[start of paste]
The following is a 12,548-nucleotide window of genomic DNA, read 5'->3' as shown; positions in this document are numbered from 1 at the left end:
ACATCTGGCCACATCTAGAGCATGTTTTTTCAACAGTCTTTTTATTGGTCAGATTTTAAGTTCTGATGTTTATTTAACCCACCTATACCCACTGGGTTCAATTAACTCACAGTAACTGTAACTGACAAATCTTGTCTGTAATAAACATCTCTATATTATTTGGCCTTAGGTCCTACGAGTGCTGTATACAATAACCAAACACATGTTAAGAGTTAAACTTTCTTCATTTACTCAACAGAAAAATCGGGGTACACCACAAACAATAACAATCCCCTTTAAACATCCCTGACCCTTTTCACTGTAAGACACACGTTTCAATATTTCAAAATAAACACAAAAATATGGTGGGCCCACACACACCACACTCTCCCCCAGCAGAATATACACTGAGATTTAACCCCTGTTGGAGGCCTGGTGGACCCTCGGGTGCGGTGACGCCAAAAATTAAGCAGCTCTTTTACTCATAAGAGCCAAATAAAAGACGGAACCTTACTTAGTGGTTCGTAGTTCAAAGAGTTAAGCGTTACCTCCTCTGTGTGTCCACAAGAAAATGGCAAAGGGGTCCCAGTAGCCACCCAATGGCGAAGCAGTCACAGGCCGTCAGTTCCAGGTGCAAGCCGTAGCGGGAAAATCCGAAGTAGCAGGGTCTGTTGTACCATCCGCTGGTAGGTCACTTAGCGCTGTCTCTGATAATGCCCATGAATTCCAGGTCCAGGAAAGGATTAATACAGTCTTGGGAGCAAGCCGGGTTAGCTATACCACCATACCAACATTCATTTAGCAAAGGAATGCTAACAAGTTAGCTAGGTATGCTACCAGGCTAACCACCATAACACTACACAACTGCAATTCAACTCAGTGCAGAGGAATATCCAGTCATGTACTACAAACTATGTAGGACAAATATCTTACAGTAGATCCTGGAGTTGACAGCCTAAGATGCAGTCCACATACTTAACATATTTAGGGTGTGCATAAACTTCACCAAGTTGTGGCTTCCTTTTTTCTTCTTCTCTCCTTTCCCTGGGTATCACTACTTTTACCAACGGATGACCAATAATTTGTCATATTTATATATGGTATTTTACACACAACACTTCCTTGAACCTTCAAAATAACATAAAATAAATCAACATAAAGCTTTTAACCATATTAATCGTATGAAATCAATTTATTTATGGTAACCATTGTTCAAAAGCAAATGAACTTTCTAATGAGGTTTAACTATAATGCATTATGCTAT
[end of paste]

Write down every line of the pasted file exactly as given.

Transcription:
The following is a 12,548-nucleotide window of genomic DNA, read 5'->3' as shown; positions in this document are numbered from 1 at the left end:
ACATCTGGCCACATCTAGAGCATGTTTTTTCAACAGTCTTTTTATTGGTCAGATTTTAAGTTCTGATGTTTATTTAACCCACCTATACCCACTGGGTTCAATTAACTCACAGTAACTGTAACTGACAAATCTTGTCTGTAATAAACATCTCTATATTATTTGGCCTTAGGTCCTACGAGTGCTGTATACAATAACCAAACACATGTTAAGAGTTAAACTTTCTTCATTTACTCAACAGAAAAATCGGGGTACACCACAAACAATAACAATCCCCTTTAAACATCCCTGACCCTTTTCACTGTAAGACACACGTTTCAATATTTCAAAATAAACACAAAAATATGGTGGGCCCACACACACCACACTCTCCCCCAGCAGAATATACACTGAGATTTAACCCCTGTTGGAGGCCTGGTGGACCCTCGGGTGCGGTGACGCCAAAAATTAAGCAGCTCTTTTACTCATAAGAGCCAAATAAAAGACGGAACCTTACTTAGTGGTTCGTAGTTCAAAGAGTTAAGCGTTACCTCCTCTGTGTGTCCACAAGAAAATGGCAAAGGGGTCCCAGTAGCCACCCAATGGCGAAGCAGTCACAGGCCGTCAGTTCCAGGTGCAAGCCGTAGCGGGAAAATCCGAAGTAGCAGGGTCTGTTGTACCATCCGCTGGTAGGTCACTTAGCGCTGTCTCTGATAATGCCCATGAATTCCAGGTCCAGGAAAGGATTAATACAGTCTTGGGAGCAAGCCGGGTTAGCTATACCACCATACCAACATTCATTTAGCAAAGGAATGCTAACAAGTTAGCTAGGTATGCTACCAGGCTAACCACCATAACACTACACAACTGCAATTCAACTCAGTGCAGAGGAATATCCAGTCATGTACTACAAACTATGTAGGACAAATATCTTACAGTAGATCCTGGAGTTGACAGCCTAAGATGCAGTCCACATACTTAACATATTTAGGGTGTGCATAAACTTCACCAAGTTGTGGCTTCCTTTTTTCTTCTTCTCTCCTTTCCCTGGGTATCACTACTTTTACCAACGGATGACCAATAATTTGTCATATTTATATATGGTATTTTACACACAACACTTCCTTGAACCTTCAAAATAACATAAAATAAATCAACATAAAGCTTTTAACCATATTAATCGTATGAAATCAATTTATTTATGGTAACCATTGTTCAAAAGCAAATGAACTTTCTAATGAGGTTTAACTATAATGCATTATGCTAT